Review by Steve Rhodes|
2½ stars out of 4
Disney's latest movie, BROTHER BEAR, is a gorgeous picture that is its
prettiest traditionally animated movie since THE LION KING. Bursting with
stunning pastel colors, especially in the wide-open sequences, the film is a
visual delight. Thanks to some great new Phil Collins music and songs, one of
them sung by Tina Turner, the movie is also a feast for the ears.
And then there's the script by no less than five writers (Tab Murphy, Lorne
Cameron, David Hoselton, Steve Bencich and Ron J. Friedman). It's kind of cute
-- but just not cute enough. Rick Moranis and Dave Thomas voice the parts of
Rutt and Tuke, a pair of buffoon moose who get most the story's few laughs.
Rutt and Tuke are a comic duo who clearly want and deserve their own movie.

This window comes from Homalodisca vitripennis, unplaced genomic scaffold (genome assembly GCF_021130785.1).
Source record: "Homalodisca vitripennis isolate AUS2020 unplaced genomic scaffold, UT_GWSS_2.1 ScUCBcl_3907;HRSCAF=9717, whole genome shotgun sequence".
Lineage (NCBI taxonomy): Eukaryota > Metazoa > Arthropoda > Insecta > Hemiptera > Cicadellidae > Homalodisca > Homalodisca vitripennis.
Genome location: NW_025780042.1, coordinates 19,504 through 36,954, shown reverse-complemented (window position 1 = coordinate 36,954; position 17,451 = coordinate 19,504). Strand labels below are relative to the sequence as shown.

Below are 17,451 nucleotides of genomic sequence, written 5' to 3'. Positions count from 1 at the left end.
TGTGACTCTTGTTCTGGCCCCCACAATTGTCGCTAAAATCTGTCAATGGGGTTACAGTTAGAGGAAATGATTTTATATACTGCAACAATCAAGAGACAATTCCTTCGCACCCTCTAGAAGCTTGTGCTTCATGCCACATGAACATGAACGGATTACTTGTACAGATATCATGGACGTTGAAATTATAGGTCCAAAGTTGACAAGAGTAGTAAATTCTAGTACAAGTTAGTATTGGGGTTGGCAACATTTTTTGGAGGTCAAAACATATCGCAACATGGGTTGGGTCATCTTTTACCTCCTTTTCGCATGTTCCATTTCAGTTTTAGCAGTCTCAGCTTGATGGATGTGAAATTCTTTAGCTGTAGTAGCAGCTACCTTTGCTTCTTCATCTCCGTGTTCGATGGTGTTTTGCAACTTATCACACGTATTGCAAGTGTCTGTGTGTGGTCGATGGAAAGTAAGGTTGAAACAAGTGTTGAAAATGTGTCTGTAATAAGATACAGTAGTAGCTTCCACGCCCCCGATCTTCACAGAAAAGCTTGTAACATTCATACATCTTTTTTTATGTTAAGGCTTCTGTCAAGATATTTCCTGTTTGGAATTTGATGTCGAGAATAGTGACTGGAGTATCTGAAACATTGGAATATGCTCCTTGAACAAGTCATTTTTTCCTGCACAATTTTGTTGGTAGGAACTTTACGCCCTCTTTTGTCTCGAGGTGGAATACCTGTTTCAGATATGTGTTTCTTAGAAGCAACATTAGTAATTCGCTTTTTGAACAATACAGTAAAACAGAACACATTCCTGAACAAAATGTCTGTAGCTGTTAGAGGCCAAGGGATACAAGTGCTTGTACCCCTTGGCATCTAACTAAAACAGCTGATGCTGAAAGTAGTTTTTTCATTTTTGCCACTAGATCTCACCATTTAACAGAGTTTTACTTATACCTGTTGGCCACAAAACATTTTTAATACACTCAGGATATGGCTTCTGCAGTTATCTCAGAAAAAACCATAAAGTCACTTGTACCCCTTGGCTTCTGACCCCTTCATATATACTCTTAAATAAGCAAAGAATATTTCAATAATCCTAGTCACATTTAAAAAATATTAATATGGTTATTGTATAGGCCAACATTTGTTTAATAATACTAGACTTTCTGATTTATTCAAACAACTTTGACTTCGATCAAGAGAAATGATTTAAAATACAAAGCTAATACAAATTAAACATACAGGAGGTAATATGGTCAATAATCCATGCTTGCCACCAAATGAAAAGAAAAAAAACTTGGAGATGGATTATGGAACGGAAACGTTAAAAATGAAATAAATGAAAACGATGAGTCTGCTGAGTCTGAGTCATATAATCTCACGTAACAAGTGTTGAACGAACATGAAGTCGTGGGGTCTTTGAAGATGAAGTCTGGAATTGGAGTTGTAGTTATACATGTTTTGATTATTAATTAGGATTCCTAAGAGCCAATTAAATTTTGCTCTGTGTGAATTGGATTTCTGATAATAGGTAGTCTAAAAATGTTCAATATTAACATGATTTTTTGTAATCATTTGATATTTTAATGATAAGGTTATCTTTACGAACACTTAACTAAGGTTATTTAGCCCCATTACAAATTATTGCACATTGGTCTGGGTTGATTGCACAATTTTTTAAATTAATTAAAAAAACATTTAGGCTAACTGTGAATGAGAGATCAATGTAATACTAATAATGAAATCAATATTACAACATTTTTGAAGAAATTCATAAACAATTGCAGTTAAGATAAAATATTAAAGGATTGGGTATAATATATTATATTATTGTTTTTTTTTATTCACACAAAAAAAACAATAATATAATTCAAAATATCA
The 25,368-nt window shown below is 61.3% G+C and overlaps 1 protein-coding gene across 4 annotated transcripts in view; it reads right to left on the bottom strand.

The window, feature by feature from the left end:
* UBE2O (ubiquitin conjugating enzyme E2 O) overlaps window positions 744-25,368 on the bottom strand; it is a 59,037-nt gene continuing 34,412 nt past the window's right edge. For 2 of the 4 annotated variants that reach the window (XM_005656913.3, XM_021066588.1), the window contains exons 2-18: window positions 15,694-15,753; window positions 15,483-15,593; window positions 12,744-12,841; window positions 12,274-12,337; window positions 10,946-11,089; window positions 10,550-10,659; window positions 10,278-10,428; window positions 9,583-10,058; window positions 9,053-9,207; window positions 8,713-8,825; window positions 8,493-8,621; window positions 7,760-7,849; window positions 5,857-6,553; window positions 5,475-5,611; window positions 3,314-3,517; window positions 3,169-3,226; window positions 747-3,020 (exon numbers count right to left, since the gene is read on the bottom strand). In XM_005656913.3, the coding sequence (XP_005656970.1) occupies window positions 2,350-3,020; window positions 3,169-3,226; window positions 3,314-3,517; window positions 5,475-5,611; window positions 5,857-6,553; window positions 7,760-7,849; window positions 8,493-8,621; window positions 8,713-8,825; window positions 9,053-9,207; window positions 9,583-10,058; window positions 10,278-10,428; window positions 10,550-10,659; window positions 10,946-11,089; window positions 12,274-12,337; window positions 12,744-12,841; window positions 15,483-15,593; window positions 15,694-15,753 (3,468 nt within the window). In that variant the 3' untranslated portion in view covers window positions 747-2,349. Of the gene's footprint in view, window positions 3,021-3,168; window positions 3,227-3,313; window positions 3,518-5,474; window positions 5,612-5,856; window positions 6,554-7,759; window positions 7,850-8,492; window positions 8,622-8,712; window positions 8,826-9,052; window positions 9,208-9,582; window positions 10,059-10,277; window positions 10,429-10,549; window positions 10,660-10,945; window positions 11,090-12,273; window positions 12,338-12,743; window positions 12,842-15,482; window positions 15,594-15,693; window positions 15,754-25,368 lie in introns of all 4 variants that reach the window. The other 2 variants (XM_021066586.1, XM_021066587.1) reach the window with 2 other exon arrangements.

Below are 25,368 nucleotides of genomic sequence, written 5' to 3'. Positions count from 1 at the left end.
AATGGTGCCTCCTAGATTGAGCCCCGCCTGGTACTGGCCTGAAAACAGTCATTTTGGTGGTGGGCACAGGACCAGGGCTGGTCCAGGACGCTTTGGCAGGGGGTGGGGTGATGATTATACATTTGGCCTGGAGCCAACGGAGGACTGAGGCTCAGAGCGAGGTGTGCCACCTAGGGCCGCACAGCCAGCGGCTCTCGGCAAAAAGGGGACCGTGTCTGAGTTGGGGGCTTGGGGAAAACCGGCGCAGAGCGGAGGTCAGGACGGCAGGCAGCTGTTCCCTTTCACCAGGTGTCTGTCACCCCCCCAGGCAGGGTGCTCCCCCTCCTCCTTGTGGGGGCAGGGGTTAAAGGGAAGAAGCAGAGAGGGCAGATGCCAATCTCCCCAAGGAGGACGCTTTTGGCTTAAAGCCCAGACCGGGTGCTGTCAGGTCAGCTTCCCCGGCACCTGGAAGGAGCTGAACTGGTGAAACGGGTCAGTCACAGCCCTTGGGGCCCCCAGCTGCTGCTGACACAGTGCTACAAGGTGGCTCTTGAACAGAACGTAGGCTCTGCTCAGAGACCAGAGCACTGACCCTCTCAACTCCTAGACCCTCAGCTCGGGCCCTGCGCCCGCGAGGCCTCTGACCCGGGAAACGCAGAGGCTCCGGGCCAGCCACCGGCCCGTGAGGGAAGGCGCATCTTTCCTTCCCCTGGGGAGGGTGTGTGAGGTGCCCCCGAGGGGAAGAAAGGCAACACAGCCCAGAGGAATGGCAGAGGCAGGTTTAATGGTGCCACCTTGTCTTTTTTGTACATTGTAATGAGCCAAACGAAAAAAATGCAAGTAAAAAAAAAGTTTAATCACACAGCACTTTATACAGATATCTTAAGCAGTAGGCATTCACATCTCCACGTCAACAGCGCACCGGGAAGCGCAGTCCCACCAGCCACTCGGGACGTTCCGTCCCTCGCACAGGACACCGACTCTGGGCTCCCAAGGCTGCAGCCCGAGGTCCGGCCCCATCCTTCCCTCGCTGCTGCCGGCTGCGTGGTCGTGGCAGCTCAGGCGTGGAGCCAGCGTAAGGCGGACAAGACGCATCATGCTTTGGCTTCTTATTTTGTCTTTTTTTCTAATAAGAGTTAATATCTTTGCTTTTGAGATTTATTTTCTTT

The story, set in the Pacific Northwest just after the end of the last Ice Age,
concerns Kenai (voiced by Joaquin Phoenix), a Native American lad who is going
through the ceremony that leads to manhood. He's a headstrong youth who ends
up getting himself transformed into a bear. Jeremy Suarez voices the part of
Koda, the bear cub who becomes Kenai's comical sidekick.
Most of the story is basically recycled material. The movie wants us to
believe that its message is: "Love is very powerful," but most of the story is
devoted to Kenai learning that animals view hunters as monsters and that
killing animals is bad. Given the relative scarcity of corner grocery stores
10,000 years ago, Kenai and the rest of his tribe would be hard pressed to
survive without hunting.
BROTHER BEAR runs 1:25. The film is rated G and would be acceptable for all
My niece Liana, age 6, laughed a lot during the movie. Her favorite characters
were Koda and the two moose. Her brother William, age 9, said that he thought
the movie was pretty good.
Copyright © 2003 Steve Rhodes